• The Empire Strikes Back
  • Quartermass 2
  • The Road Warrior
  • Spider-Man 2
  • Star Trek 2: The Wrath of Khan
  • Superman 2
  • Terminator 2: Judgment Day

    10 worst sci-fi sequels
  • Class of Nuke ‘Em High 3: The Good, the Bad and the Subhumanoid
  • Cocoon: The Return
  • Cyborg 3: The Recycler
  • The Fly 2
  • Highlander 2: The Quickening
  • Lawnmower Man 2: Beyond Cyberspace
  • Robocop 3
  • Superman 4: The Quest for Peace
  • Star Trek V: The Final Frontier
  • Trancers 2: The Return of Jack Deth
Disagree with my choices? Want to suggest a few different titles to add to either list? Post a reply with your selection(s). And be sure to vote in our latest CineVerse poll on this very topic, which can be found in the upper left portion of this Web page.


Hud is heading your way

Next week's CineVerse movie is certainly no dud--it's "Hud," starring the late great Paul Newman in one of his most memorable roles. Make plans to join us if you can on Wednesday, July 22.

Also, FYI: Helen informed me that director John Waters will be appearing at Moraine Valley Community College on Oct. 17. This is a rare event that is being described as "an evolving mix of stand-up, spoken word and theater, a 'feel-good lecture if you're a happy neurotic,'" in the words of Waters. For more information, visit


Director’s cut DVDs add value & vision to memorable movies

Thursday, July 9, 2009

by Erik J. Martin

Watch enough episodes of “The Simpsons,” and you may start believing that there’s a hidden director’s cut to every major film that the movie studios just won’t let you see.

In various episodes of the animated cult-favorite show, audiences are treated to spoof snippets of “alternate endings” and directors cuts—from “Casablanca” (Ilsa jumps off the plane and parachutes back to Rick, but not before neatly doing away with a weapon-toting Adolph Hitler hiding in Sam’s piano) to “Fr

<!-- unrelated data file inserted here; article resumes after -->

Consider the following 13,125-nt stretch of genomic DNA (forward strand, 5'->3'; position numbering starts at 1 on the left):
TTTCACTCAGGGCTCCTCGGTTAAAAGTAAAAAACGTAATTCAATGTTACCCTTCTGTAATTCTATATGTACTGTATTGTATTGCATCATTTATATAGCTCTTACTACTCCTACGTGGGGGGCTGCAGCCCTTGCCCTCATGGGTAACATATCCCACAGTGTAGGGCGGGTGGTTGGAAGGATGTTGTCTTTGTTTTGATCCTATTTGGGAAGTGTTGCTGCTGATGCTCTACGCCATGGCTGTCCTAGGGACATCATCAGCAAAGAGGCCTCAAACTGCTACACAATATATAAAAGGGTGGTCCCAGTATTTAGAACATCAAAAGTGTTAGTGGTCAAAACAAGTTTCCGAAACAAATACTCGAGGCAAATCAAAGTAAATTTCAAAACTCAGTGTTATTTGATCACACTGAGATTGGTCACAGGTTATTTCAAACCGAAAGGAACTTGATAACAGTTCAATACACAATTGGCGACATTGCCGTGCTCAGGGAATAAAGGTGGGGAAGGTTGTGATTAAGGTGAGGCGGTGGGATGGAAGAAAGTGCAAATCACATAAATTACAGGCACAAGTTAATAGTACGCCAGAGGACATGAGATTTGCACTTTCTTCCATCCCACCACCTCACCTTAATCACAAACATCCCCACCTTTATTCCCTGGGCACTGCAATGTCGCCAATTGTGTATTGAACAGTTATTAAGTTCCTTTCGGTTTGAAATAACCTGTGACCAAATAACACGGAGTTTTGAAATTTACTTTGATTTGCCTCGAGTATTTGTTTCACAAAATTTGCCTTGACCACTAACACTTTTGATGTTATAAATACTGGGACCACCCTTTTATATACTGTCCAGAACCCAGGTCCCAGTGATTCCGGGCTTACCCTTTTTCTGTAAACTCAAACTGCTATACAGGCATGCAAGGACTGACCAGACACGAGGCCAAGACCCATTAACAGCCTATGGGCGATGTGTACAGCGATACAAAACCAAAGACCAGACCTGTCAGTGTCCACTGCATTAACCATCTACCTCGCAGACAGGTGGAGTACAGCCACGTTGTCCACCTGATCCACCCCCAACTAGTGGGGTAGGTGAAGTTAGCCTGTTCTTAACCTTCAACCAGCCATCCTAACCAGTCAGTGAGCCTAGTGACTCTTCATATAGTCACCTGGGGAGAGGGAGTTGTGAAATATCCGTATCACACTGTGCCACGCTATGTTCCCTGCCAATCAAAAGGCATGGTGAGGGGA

ee Willy” (while attempting to jump to freedom, the killer whale falls short and ends up squashing his smallfry sidekick on the way down).

The truth is that, while every motion picture leaves some footage on the cutting room floor prior to theatrical release, only a few lucky features get the benefit of revisitation by the director at a later stage. When a film is being edited, a battle for control over what viewers will see is typically waged between studio executives and directors. In most cases, the Hollywood suits win, usually because they want to shorten the running time and tack on audience-friendly endings to make more money. But sometimes the director is given full creative freedom to edit the film to his liking, in particular the second time around.

When a director is allowed to return to his film, restore cut footage, and reedit portions of the movie to better reflect his artistic vision, the end result is usually called a “director’s cut,” considered to be the definitive version of the film that he or
iginally intended for audiences.

Most often, we are treated to director’s cuts a la home video in a first or second print of the movie. Today, thanks to the universal popularity
of DVD, film lovers are able to enjoy more filmmaker-fortified versions of their favorite flicks than ever before. Indeed—look closely at the DVD boxes on the retail or rental shelves and you’ll see that nearly every other title includes the words “director’s cut” in its list of features and bonus materials.